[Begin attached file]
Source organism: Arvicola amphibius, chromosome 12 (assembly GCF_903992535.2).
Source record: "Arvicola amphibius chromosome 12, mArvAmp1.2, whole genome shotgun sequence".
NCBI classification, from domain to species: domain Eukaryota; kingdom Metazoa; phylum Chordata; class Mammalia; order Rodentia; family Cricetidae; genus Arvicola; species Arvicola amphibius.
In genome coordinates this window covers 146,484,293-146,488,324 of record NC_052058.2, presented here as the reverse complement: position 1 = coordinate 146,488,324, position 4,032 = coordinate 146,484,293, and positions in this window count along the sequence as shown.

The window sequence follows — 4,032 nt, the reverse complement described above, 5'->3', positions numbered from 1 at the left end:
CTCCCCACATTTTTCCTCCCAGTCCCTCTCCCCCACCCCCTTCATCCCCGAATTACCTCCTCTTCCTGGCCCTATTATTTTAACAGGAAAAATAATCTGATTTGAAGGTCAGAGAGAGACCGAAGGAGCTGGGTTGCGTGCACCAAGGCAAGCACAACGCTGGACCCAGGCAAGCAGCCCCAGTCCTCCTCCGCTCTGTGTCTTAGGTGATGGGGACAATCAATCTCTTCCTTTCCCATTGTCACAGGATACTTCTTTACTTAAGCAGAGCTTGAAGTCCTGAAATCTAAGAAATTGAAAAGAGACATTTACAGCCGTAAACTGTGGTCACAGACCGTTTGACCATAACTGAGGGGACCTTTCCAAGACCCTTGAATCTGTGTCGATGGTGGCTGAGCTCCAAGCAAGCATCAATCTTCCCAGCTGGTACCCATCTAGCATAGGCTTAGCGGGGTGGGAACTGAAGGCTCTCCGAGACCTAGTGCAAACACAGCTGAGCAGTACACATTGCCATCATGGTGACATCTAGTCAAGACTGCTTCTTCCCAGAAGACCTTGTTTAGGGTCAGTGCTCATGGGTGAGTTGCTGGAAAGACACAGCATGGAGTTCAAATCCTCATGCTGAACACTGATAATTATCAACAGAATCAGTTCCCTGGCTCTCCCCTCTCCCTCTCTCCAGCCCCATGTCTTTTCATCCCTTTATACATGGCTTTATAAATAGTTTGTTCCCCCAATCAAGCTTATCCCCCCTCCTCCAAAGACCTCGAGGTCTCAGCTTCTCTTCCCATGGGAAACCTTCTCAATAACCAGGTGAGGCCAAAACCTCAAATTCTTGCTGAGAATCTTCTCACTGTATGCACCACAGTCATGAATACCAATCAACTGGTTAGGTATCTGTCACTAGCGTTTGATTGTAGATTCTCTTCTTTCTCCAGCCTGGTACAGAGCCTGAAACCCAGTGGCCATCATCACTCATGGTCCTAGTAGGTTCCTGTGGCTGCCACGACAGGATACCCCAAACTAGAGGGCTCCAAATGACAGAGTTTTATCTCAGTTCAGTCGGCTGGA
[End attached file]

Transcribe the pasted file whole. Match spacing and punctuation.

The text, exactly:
Source organism: Arvicola amphibius, chromosome 12 (assembly GCF_903992535.2).
Source record: "Arvicola amphibius chromosome 12, mArvAmp1.2, whole genome shotgun sequence".
NCBI classification, from domain to species: domain Eukaryota; kingdom Metazoa; phylum Chordata; class Mammalia; order Rodentia; family Cricetidae; genus Arvicola; species Arvicola amphibius.
In genome coordinates this window covers 146,484,293-146,488,324 of record NC_052058.2, presented here as the reverse complement: position 1 = coordinate 146,488,324, position 4,032 = coordinate 146,484,293, and positions in this window count along the sequence as shown.

The window sequence follows — 4,032 nt, the reverse complement described above, 5'->3', positions numbered from 1 at the left end:
CTCCCCACATTTTTCCTCCCAGTCCCTCTCCCCCACCCCCTTCATCCCCGAATTACCTCCTCTTCCTGGCCCTATTATTTTAACAGGAAAAATAATCTGATTTGAAGGTCAGAGAGAGACCGAAGGAGCTGGGTTGCGTGCACCAAGGCAAGCACAACGCTGGACCCAGGCAAGCAGCCCCAGTCCTCCTCCGCTCTGTGTCTTAGGTGATGGGGACAATCAATCTCTTCCTTTCCCATTGTCACAGGATACTTCTTTACTTAAGCAGAGCTTGAAGTCCTGAAATCTAAGAAATTGAAAAGAGACATTTACAGCCGTAAACTGTGGTCACAGACCGTTTGACCATAACTGAGGGGACCTTTCCAAGACCCTTGAATCTGTGTCGATGGTGGCTGAGCTCCAAGCAAGCATCAATCTTCCCAGCTGGTACCCATCTAGCATAGGCTTAGCGGGGTGGGAACTGAAGGCTCTCCGAGACCTAGTGCAAACACAGCTGAGCAGTACACATTGCCATCATGGTGACATCTAGTCAAGACTGCTTCTTCCCAGAAGACCTTGTTTAGGGTCAGTGCTCATGGGTGAGTTGCTGGAAAGACACAGCATGGAGTTCAAATCCTCATGCTGAACACTGATAATTATCAACAGAATCAGTTCCCTGGCTCTCCCCTCTCCCTCTCTCCAGCCCCATGTCTTTTCATCCCTTTATACATGGCTTTATAAATAGTTTGTTCCCCCAATCAAGCTTATCCCCCCTCCTCCAAAGACCTCGAGGTCTCAGCTTCTCTTCCCATGGGAAACCTTCTCAATAACCAGGTGAGGCCAAAACCTCAAATTCTTGCTGAGAATCTTCTCACTGTATGCACCACAGTCATGAATACCAATCAACTGGTTAGGTATCTGTCACTAGCGTTTGATTGTAGATTCTCTTCTTTCTCCAGCCTGGTACAGAGCCTGAAACCCAGTGGCCATCATCACTCATGGTCCTAGTAGGTTCCTGTGGCTGCCACGACAGGATACCCCAAACTAGAGGGCTCCAAATGACAGAGTTTTATCTCAGTTCAGTCGGCTGGA